Speaking of pricing methodologies, media buyers most frequently listed the “increase in number of media transaction methods” as a factor in media complexity. A single campaign often demands a variety of combined buying methods, a practice that hinders transparency and results in increased human error. 

The convoluted nature of the ad tech supply chain also creates opportunities for fraud. Ad operations professionals have long noted that “How hard it is to track down bad actors in the supply chain” is one of the biggest challenges in addressing issues with ad quality. Put simply, in addition to the time media complexity steals from media companies, it also creates opportunities for fraudsters to steal their dollars. 

Disparate Data 

All those different tools marketers use for their campaigns produce different sets of data, which are then organized by different sets of metrics. It’s not uncommon for marketers tapping into multiple advertising channels and vendors to have to stitch together precious campaign data from various separate Excel files. They’re then tasked with the near-impossible work of communicating progress to stakeholders and identifying holistic strategies based on their findings.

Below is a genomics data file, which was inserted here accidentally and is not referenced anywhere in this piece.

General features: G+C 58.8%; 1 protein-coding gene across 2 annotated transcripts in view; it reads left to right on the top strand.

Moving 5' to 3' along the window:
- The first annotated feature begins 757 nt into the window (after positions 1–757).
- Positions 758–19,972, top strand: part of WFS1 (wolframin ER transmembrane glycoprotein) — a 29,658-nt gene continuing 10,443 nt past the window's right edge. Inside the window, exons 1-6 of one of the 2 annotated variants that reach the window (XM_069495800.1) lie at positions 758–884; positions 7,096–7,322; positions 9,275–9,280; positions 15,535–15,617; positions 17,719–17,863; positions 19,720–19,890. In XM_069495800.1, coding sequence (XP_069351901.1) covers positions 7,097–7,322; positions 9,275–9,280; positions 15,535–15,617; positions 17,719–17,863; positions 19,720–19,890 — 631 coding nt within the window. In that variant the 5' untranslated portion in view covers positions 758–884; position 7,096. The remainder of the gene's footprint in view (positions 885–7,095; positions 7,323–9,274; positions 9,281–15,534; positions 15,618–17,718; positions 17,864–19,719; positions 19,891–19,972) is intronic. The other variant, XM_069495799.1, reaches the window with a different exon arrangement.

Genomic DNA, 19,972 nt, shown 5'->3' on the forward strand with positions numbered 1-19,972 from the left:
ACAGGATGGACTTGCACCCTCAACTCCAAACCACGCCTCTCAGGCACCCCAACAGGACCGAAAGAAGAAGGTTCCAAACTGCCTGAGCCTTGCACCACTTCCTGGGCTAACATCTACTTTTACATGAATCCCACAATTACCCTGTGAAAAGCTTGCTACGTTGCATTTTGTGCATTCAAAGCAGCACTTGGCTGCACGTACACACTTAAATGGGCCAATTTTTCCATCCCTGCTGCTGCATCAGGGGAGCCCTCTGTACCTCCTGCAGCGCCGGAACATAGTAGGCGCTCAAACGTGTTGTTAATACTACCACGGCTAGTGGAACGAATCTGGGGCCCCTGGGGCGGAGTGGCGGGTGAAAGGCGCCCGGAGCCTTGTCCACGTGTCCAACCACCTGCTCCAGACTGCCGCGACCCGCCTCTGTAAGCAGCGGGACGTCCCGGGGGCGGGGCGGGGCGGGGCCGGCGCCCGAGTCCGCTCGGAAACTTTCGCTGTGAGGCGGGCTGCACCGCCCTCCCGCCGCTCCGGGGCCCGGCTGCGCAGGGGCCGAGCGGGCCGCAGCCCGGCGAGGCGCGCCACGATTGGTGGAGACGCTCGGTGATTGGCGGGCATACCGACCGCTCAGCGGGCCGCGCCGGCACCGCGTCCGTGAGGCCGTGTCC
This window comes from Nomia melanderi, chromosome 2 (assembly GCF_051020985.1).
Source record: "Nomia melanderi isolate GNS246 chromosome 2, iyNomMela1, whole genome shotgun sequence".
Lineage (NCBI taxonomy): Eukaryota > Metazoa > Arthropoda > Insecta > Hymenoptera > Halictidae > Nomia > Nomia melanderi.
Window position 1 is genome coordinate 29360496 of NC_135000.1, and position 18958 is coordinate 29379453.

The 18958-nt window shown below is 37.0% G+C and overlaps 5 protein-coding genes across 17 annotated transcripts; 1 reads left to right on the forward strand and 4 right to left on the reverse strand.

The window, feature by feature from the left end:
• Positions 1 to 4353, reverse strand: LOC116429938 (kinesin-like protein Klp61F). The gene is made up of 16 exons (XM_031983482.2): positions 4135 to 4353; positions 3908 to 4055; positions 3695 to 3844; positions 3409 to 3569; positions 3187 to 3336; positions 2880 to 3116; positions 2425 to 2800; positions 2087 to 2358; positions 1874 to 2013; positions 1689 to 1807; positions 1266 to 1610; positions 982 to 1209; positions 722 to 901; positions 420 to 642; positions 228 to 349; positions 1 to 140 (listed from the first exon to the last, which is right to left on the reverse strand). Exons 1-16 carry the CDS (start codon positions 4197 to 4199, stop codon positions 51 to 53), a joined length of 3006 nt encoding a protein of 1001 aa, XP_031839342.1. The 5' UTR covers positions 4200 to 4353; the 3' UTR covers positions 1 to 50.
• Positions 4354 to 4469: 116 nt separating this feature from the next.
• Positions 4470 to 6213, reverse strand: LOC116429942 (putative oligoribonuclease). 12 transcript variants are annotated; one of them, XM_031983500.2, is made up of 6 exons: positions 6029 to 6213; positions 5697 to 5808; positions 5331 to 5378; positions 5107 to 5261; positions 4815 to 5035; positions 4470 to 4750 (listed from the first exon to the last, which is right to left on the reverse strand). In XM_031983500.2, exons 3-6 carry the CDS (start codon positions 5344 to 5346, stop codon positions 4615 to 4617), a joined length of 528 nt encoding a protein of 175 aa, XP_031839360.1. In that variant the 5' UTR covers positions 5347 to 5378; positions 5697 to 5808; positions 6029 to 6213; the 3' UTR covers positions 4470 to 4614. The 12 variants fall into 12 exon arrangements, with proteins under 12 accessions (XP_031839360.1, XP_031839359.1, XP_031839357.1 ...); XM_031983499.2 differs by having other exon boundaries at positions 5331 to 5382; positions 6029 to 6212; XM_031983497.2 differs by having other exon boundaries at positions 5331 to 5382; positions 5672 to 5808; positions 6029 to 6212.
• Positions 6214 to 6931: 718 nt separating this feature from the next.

Attempting work like manually unifying disparate data sources results in an average of six hours spent per week on low-value, repetitive tasks. According to a 2020 4As report on workflow automation, "Tricky and error-prone tasks such as tagging, taxonomy, naming conventions and invoice reconciliation are falling on the shoulders of non-specialists, spread across teams. This results in issues such as labelling inconsistencies that can exist even within the same team or organization."

The same report found that agency media teams waste an average of three hours per day copying and pasting data from one program to the other. Frustrating tasks like these are primed for human error and practically ensure dissatisfaction among any team of highly skilled marketers. 

Even more, the need to consolidate marketing data goes far and beyond employee satisfaction—with the deprecation of third-party cookies on the horizon, quality consolidated analytics are all the more critical.  

Solving Media Complexity Through Automation 

Disparate technologies and disparate data have fostered a fragmented marketing landscape. The consequences of that fragmentation range from high rates of employee turnover to low-quality data, ad fraud, and valuable working hours lost each week.